When you start with SOA, a good method for mapping your strategy is to audit your existing applications. Map the features in the software with your business processes. Once done, you will have a good idea of what you have and where you can start building services that are boundary free.
2. Make it simple "enough"- and not one bit simpler (Create A Workout Plan): There is an art to deciding how much of a feature's logic should be available to other services and how much should be stuffed in a black box, obfuscated for simplicity. I would err on the side of obfuscation and try to make a service as simple as possible. Don't fret too much over whether a certain method should be exposed. In general, if I can find a way to obfuscate it, I will. If I determine later that a benefit exists in exposing a method, I can always refactor.
3. Work Those SOA Practices (Hit the Gym): To develop quality SOA practices in your organization, you need to work on it every day. This means espousing the benefits, casting vision, sitting in on architecture meetings, reviewing code, teaching your staff, and more. To see the benefits of SOA, you need to diligently work to drive adoption. There will be plateaus, and you and your staff will want to slack off. Don't. Stick with it and you will experience the benefits over time.
4. Continue learning and sustain your momentum (Maintenance): This strategy is common sense and is not new. You don't want to lose the benefits gained from your efforts, so stay aggressive. Continue to learn new strategies (SOA and any others you find beneficial). Take the ones you think will benefit your organization and work to implement them. What you don't want to do is check the box labeled "Adopt SOA" and quit. If you do that, your organization will be back to its old flabby self in no time.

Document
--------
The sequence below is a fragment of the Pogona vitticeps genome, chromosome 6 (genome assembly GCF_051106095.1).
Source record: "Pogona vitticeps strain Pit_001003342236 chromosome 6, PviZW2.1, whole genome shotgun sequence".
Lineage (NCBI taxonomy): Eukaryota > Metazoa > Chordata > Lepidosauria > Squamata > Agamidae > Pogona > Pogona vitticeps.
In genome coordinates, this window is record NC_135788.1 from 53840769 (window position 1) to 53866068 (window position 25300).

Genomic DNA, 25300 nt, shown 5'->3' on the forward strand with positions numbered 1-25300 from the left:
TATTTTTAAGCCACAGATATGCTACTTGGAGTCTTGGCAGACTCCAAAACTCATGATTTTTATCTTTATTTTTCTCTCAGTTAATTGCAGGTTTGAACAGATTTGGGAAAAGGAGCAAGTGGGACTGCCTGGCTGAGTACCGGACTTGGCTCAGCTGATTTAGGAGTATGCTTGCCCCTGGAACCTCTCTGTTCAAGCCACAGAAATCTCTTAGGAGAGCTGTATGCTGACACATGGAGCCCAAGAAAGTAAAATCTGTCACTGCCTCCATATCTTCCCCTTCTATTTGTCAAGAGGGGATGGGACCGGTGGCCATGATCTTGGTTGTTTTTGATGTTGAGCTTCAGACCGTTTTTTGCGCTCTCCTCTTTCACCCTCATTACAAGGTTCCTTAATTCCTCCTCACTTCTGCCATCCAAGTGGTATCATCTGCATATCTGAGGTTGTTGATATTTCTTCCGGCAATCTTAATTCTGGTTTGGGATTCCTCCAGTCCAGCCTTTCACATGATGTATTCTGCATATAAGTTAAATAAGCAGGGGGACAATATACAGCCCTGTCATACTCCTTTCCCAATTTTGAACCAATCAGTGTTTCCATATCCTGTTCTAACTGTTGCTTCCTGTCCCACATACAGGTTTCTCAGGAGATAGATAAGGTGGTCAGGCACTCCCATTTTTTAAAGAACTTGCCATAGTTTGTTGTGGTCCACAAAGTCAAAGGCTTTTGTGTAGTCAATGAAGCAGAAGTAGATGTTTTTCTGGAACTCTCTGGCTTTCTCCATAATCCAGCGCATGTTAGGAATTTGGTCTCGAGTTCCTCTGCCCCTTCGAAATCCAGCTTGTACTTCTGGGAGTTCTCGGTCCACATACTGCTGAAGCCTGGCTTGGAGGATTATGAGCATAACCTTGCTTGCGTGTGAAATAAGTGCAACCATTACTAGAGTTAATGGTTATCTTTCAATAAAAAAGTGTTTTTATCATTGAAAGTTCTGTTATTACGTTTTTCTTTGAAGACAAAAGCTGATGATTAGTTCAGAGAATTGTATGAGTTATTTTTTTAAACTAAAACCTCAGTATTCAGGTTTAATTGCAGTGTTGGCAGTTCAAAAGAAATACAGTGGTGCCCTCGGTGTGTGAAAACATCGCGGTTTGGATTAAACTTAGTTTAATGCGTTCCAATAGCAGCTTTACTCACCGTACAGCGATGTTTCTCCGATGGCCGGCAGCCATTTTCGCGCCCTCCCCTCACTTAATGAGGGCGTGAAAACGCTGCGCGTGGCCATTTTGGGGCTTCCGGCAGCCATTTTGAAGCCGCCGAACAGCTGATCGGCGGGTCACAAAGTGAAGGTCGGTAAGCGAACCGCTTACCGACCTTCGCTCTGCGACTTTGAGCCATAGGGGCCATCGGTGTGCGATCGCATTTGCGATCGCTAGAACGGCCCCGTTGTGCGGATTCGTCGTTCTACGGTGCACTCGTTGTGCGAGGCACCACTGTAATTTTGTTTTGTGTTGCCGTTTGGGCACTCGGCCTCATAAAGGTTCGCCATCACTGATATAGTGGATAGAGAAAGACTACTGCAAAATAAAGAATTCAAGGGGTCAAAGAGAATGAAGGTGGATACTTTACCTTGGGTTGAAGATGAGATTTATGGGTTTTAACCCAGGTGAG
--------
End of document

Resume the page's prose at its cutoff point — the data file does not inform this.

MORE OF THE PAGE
One other point in this analogy is the need for a personal trainer: someone to keep you accountable and to push you to higher and higher levels of SOA strength. On this point, I recommend two strategies:
Incorporate the SOA mind-set into your Project Management Office (PMO) and make sure it is a component of the PMO review process and code review process.
Incentivize your staff to build using SOA practices. Nothing drives adoption like a proper incentive (i.e., cash).
SOA offers you a way out of the redundant flab created by traditional application development. Like extra pounds on a person, applications have grown to such a proportion that too many resources are spent to maintain them and their user base. The strain on an IT organization can be enormous. With SOA (and my Total SOA Gym), you can begin to shed the application bloat and start streamlining by supporting services that can be combined to automate processes.
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